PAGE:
A visitor at Fort Williams Park wears a mask to help prevent the spread of the coronavirus while walking on near Portland Head Light, Monday, Oct. 5, 2020, in Cape Elizabeth. Credit: Robert F. Bukaty / AP

AUGUSTA, Maine — Employment in Maine is forecasted to decline slightly by nearly 16,000 jobs over a decade as a wave of workers reach retirement age, though the state is optimistic about in-migration due to increased remote work following the coronavirus pandemic.

The state’s economic forecast through 2028, released on Tuesday, revises a report from two years ago to predict Maine’s labor force will shrink by about 15,800 jobs, or two percent, between 2018 and 2028. It reflects the changing demographics that could have profound economic effects in the coming years, with added uncertainty due to the global pandemic that has stunted short-term economic growth while setting the table for future changes to work.

The size of Maine’s labor force has remained relatively stable over the past 15 years as the working-age population remained unchanged. But deaths have exceeded births here over the last decade as the state’s population has continued to age.

Since 2015, the aging workforce has been offset in part by increased migration to Maine, which the state attributes to strong economic conditions. While the effects of the pandemic are not yet fully realized, forecasters anticipate more migration to Maine as some workers leave large metropolitan areas for places with lower living costs, though the flow of working-age people into Maine is not expected to entirely make up for the number of older workers retiring.

“It appears that there are quite a few people looking to get out of large metro areas,” said Glenn Mills, deputy director of the Center for Workforce Research and Information at the Maine Department of Labor. “So generally, I expect that there will be for some period of time a surge of in-migration into Maine, but until that develops it’s educated speculation.”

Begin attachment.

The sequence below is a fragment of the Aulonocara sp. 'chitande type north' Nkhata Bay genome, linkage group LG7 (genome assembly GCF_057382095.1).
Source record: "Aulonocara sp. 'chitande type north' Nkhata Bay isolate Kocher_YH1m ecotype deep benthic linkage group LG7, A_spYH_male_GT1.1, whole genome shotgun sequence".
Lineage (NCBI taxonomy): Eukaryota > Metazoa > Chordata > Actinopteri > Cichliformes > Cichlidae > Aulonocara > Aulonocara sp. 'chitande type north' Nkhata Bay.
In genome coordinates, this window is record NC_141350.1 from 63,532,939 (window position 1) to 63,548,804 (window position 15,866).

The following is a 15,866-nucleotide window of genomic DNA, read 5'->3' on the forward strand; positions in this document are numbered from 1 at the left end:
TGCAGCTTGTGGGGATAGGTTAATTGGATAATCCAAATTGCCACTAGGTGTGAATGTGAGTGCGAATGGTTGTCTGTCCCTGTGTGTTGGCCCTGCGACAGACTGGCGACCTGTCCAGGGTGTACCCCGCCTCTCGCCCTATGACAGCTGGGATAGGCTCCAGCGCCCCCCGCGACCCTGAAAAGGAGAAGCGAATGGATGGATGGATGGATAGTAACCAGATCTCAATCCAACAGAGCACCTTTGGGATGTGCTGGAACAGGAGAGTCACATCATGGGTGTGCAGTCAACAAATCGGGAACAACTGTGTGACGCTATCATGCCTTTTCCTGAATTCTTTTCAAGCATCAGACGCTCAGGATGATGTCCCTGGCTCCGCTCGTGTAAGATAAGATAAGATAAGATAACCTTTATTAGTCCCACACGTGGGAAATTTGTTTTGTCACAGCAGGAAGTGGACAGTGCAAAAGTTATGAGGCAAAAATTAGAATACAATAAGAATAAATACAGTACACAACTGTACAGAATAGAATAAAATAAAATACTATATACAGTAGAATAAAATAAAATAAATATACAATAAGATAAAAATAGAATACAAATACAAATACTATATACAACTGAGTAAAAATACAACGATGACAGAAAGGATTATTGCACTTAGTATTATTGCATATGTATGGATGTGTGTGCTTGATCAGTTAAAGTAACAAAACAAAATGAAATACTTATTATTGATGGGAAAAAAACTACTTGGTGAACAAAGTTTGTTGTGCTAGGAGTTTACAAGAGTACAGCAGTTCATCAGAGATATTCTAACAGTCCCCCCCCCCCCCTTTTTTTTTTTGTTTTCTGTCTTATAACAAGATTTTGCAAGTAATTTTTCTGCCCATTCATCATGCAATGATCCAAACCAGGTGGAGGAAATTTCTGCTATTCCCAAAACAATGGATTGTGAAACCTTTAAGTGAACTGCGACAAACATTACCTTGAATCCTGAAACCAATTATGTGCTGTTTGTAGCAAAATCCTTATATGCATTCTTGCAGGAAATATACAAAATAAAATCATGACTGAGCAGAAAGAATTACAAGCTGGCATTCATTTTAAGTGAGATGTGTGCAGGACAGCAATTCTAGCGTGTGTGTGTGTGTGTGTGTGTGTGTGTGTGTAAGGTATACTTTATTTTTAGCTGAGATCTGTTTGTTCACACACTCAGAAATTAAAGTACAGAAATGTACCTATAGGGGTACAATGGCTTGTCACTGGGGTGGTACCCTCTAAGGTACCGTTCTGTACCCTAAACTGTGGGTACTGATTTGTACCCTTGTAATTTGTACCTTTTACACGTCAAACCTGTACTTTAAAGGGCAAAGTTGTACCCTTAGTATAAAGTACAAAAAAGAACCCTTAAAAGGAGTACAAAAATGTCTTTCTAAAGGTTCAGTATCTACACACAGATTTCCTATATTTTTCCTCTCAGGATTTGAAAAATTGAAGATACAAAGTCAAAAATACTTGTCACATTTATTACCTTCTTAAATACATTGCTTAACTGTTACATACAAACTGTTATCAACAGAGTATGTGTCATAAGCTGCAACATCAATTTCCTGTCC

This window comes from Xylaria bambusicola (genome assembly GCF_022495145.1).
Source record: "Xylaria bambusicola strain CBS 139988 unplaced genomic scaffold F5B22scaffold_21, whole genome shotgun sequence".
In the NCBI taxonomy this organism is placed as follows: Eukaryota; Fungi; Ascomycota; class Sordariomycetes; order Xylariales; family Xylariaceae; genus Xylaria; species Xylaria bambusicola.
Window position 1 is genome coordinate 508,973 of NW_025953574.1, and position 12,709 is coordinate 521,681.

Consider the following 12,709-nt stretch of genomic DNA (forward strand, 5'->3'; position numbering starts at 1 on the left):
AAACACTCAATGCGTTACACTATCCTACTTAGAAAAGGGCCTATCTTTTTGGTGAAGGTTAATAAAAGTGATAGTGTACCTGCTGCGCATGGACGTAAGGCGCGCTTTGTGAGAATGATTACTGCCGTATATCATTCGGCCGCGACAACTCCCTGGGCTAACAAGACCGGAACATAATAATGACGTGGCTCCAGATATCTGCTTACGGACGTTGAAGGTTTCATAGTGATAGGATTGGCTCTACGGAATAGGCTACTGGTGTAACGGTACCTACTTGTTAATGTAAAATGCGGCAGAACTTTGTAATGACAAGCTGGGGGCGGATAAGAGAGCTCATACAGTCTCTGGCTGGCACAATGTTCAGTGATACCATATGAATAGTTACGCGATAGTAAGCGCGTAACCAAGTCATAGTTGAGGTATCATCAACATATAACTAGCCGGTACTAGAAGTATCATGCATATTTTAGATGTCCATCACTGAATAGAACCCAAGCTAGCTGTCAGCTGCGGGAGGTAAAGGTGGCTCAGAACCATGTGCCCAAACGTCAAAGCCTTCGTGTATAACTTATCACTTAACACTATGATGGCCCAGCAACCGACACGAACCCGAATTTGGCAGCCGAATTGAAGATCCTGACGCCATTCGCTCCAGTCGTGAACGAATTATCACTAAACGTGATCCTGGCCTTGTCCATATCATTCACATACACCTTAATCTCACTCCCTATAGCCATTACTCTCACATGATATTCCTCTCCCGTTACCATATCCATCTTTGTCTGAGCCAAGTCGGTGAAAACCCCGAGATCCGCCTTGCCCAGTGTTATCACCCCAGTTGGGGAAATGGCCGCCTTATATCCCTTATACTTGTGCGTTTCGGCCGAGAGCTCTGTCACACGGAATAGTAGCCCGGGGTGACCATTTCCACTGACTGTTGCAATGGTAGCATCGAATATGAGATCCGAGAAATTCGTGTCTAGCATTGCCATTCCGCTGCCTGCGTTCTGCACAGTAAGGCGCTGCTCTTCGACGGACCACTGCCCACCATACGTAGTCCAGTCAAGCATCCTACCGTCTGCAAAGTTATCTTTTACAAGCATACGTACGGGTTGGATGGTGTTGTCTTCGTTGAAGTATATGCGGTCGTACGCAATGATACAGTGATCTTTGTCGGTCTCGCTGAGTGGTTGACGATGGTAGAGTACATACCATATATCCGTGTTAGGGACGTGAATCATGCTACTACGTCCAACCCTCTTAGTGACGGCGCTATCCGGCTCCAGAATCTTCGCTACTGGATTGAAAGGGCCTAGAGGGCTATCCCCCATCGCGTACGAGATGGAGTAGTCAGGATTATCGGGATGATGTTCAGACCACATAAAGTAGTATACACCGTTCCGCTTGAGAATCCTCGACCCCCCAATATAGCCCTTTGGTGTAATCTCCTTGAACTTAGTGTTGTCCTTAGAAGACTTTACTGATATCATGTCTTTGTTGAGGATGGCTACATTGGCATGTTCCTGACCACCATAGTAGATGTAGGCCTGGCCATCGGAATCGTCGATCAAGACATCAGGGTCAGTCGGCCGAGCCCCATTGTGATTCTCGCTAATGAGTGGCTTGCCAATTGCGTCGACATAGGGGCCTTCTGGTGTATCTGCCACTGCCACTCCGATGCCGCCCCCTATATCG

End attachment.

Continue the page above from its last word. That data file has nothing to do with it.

Forecasters caution that declining employment does not have to correlate with slower economic growth and decreased living standards. They point to continued increases in productivity as a means to counteract a declining workforce, and say that difficulties some employers saw in finding workers prior to the pandemic were mostly because of a strong labor market and low unemployment, factors that were seen nationwide and not unique to Maine’s older workforce.

Changing demographics are also expected to affect the kinds of jobs that are created in the coming decade, with state forecasters predicting about 11 percent of jobs to turn over each year with an annual average of just over 75,000 openings.

The shift from employment in businesses that produce goods to those that provide services is expected to continue in the coming years. In 2000, about 82 percent of jobs in Maine were in service industries, up from 56 percent in 1950. By 2028, that number is expected to climb to 87 percent, according to the state forecast. The largest job growth is expected in the health care and social assistance sectors, driven by a need to care for the state’s aging population. Leisure and hospitality jobs are also expected to grow.

On the other side, retail and manufacturing jobs are expected to see the largest decline due in part to increased automation. These job losses are expected to be concentrated in occupations that pay in the middle of the earnings spectrum, though the overall change in the distribution of jobs by pay level is expected to be relatively small.